True and faithful in all walks of life; a model Christian character; deeply pious, yet possessed of a cheerful and bright spirit, life was full of joy and sunshine to her. She prayed continuously, fasted once a week; loved much, hence, was universally beloved. Servants, as well as her own children, shared her ever watchful care and prayers.
She was faithful to her church and, above all, true to God. Responsibilities weighed heavily upon her, but this was never revealed by complaint nor unhappy expression of countenance. She was always calm and contented, even amidst the trying four years of the War between the States. With four sons, one brother, several nephews and numerous other relatives facing the storm of battle, there was no difference in her peaceful happy appearance.
Many neighbors came to talk to her of their troubles and went away comforted by her counsel and prayers. Her visiting was confined to the sick and bereaved, and many of this class were ministered to by her.
The great number of souls brought to Christ through her influence can never be known, yet she never spoke of her success in this line, but was modest and humble in her deportment, ever expressing herself as being so thankful the Lord would allow so humble a creature as she to work in His vineyard. In fact, modesty and humility were the distinct qualities of her nature.
The control of her children was more by example than precept; it was ever a request rather than a command, but from some indescribable cause her requests were always heeded by her children and servants. None seemed to ever have a thought of disobeying her, and by tact and gentle deportment she made her home a happy one.
Every individual who came under her influence for any length of time became religious, save one Negro man, who several years after her death, went seven miles to the home of one of her children to say that after her death he could have no peace until he had become converted and given himself to the Lord through her influence and because of her prayers and counsel.
Martha’s son Samuel annotated the text about his father in an extract from the book Tennessee and Tennesseans, writing a similarly worshipful if grammatically-challenged remembrance of his mother (some punctuation edited for clarity):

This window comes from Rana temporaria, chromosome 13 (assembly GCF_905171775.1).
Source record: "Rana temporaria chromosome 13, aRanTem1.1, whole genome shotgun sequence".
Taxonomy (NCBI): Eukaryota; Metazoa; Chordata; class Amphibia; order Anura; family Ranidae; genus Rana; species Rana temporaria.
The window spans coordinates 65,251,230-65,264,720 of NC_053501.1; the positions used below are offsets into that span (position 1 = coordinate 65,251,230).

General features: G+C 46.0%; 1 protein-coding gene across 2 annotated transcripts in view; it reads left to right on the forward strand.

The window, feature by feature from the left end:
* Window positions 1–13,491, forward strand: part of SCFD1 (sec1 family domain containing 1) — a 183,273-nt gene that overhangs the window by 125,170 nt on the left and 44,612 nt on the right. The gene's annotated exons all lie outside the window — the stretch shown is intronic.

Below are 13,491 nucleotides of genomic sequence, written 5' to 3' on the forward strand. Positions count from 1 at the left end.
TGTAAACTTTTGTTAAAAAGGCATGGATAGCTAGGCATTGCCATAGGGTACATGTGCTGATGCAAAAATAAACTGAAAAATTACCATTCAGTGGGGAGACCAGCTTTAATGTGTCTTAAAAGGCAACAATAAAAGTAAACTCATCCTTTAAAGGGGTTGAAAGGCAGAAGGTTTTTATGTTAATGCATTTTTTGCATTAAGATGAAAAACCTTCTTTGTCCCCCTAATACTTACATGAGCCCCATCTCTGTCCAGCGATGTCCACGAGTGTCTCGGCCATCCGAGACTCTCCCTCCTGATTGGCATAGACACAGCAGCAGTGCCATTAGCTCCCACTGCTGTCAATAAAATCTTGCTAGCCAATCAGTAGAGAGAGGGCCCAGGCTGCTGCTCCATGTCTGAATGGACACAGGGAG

She would not permit me to call a negro to wait on me. She always got at four and went to bed after every body had retired, her granddaughter said; Grandmother do you ever go to bed? Many are the mornings have I awoke and seen mother on her knees with her back to the fire reading that well worn family Bible, and she would fast on Friday morning. In fact it was difficult to live any but the Christ life in that home, the very atmosphere where mother was it seemed to me like that around the Great White throne. I never saw her, but of humor or say a harsh word about any one in my life, I thought she was perfection. I could never hide a thing from those pure eyes that seemed to look through and through. She was always busy and it should be no surprise that ten Methodist preachers went out from the old home, for every thing she touched seemed to turn heavenward. Perhaps I am blind but I don’t think a boy ever had a better mother.
Here are two published biographies for Benjamin Peeples:
- History of Methodism in Tennessee, Volume II by John D. M’Ferrin, D.D., 1871
- A History of Tennessee and Tennesseans, Volume VII, by Will T. Hale and Dixon L. Merritt, 1913
Benjamin and Martha are buried in the Peeples family cemetery on the Henry-Mansfield Road. Find-a-Grave links are as follows:
- Find-A-Grave Memorial #23866646 for Martha Davidson Randle Peeples
- Find-A-Grave Memorial #23866602 for Benjamin Peeples